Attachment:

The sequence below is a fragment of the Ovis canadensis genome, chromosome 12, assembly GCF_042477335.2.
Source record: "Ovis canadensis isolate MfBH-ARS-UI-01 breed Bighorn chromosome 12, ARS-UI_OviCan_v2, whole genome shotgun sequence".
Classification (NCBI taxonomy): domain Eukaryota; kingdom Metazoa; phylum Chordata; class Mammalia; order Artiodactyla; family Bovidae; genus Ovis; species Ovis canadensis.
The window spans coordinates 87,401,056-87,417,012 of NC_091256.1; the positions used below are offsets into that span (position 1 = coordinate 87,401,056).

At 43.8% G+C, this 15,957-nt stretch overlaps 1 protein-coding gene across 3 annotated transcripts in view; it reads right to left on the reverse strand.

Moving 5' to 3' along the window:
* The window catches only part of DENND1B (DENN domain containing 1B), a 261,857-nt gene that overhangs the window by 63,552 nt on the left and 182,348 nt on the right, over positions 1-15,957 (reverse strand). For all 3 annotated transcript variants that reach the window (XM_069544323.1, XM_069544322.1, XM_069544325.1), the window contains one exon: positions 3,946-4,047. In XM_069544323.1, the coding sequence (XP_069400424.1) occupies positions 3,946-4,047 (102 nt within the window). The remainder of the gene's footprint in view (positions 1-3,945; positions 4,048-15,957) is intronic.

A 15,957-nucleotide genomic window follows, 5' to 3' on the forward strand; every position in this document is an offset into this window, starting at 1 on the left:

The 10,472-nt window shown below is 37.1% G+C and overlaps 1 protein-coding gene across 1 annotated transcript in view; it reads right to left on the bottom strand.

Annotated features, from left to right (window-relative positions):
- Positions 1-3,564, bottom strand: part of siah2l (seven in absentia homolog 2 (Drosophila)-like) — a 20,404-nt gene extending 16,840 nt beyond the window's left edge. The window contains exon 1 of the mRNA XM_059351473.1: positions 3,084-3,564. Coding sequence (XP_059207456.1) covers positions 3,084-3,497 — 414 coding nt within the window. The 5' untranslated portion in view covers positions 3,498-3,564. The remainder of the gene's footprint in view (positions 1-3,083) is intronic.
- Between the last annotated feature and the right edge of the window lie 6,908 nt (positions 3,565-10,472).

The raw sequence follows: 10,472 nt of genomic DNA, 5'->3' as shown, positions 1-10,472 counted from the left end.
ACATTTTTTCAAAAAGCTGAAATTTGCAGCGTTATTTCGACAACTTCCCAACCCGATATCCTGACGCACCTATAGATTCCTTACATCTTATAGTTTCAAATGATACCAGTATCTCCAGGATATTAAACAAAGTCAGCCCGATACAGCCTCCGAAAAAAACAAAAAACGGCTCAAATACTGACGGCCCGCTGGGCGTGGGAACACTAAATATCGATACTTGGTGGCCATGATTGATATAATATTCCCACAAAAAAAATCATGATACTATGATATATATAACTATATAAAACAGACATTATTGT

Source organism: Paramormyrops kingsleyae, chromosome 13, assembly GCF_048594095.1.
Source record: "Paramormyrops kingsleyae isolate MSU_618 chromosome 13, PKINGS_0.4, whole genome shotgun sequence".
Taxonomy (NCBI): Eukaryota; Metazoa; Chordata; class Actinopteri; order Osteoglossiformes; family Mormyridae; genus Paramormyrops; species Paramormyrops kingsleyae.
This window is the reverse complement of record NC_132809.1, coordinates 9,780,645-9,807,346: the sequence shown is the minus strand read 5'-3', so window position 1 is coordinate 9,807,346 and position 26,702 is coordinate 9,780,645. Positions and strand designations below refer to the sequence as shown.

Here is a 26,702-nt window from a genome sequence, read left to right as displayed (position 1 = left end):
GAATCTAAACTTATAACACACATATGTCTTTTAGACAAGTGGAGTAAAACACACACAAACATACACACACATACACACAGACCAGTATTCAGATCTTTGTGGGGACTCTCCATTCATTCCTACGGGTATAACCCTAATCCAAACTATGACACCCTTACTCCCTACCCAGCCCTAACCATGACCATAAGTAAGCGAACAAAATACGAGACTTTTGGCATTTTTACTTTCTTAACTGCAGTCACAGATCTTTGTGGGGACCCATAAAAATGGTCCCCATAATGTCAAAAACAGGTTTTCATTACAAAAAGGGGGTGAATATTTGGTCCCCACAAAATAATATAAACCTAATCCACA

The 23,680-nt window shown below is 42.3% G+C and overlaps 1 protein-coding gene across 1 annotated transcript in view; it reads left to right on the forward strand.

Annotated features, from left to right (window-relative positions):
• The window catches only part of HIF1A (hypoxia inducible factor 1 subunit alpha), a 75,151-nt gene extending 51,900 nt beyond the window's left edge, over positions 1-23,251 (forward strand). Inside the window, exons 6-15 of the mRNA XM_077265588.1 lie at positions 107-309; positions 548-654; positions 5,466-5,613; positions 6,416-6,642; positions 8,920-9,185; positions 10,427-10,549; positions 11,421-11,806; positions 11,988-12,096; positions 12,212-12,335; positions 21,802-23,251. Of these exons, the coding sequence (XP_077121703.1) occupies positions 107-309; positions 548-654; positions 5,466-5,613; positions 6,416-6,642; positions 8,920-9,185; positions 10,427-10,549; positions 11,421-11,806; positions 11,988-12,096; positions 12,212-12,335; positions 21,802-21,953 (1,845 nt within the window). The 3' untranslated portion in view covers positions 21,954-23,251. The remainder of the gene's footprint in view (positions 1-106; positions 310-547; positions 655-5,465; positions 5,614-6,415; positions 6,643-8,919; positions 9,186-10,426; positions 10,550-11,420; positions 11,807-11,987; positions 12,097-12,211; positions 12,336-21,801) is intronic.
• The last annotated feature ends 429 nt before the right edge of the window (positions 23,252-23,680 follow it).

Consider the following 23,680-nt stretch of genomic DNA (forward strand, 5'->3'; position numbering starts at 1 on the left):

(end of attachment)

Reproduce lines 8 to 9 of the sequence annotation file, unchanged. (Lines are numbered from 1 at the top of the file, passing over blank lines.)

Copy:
A 15,957-nucleotide genomic window follows, 5' to 3' on the forward strand; every position in this document is an offset into this window, starting at 1 on the left:

The 10,472-nt window shown below is 37.1% G+C and overlaps 1 protein-coding gene across 1 annotated transcript in view; it reads right to left on the bottom strand.